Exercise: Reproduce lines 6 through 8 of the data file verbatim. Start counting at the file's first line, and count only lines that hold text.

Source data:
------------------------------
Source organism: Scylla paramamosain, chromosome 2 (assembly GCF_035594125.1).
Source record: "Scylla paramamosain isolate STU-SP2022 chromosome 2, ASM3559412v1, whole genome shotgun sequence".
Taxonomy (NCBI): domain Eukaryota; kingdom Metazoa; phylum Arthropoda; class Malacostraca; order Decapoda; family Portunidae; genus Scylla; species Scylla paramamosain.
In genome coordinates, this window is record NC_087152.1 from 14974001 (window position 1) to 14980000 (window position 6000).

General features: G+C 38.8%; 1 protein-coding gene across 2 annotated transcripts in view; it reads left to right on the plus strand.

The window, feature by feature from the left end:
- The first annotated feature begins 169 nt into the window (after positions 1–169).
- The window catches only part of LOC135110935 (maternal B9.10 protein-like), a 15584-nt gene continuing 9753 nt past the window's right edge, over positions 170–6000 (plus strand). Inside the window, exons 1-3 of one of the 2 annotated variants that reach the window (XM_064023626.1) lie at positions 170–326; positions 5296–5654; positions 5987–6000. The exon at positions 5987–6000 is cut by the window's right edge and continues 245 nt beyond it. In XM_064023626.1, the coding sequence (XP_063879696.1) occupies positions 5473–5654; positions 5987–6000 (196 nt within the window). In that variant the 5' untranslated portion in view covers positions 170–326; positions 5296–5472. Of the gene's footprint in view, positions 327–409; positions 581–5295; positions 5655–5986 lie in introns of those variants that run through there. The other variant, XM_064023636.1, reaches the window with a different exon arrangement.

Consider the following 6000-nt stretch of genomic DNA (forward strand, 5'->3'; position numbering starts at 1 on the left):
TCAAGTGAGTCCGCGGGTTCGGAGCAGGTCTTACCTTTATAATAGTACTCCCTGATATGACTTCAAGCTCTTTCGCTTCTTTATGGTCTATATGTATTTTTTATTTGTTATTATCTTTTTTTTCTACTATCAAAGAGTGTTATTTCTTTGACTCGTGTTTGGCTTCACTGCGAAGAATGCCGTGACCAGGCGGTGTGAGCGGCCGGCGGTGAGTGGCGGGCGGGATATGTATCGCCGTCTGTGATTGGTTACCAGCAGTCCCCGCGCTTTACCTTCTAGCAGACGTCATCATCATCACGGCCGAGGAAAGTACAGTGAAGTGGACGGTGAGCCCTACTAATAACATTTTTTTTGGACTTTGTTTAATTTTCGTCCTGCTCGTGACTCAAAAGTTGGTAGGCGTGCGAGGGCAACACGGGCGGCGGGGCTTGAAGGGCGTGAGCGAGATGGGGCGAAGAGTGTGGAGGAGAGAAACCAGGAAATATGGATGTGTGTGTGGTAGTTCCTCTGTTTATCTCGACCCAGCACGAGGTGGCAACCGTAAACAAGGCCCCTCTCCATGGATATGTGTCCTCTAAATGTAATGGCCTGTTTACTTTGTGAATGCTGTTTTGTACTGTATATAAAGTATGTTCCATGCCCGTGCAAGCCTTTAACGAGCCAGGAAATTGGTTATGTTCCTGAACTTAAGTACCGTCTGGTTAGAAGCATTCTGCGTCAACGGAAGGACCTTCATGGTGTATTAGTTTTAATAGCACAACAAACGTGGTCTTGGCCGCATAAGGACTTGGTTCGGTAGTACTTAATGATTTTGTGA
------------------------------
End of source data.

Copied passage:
The window, feature by feature from the left end:
- The first annotated feature begins 169 nt into the window (after positions 1–169).
- The window catches only part of LOC135110935 (maternal B9.10 protein-like), a 15584-nt gene continuing 9753 nt past the window's right edge, over positions 170–6000 (plus strand). Inside the window, exons 1-3 of one of the 2 annotated variants that reach the window (XM_064023626.1) lie at positions 170–326; positions 5296–5654; positions 5987–6000. The exon at positions 5987–6000 is cut by the window's right edge and continues 245 nt beyond it. In XM_064023626.1, the coding sequence (XP_063879696.1) occupies positions 5473–5654; positions 5987–6000 (196 nt within the window). In that variant the 5' untranslated portion in view covers positions 170–326; positions 5296–5472. Of the gene's footprint in view, positions 327–409; positions 581–5295; positions 5655–5986 lie in introns of those variants that run through there. The other variant, XM_064023636.1, reaches the window with a different exon arrangement.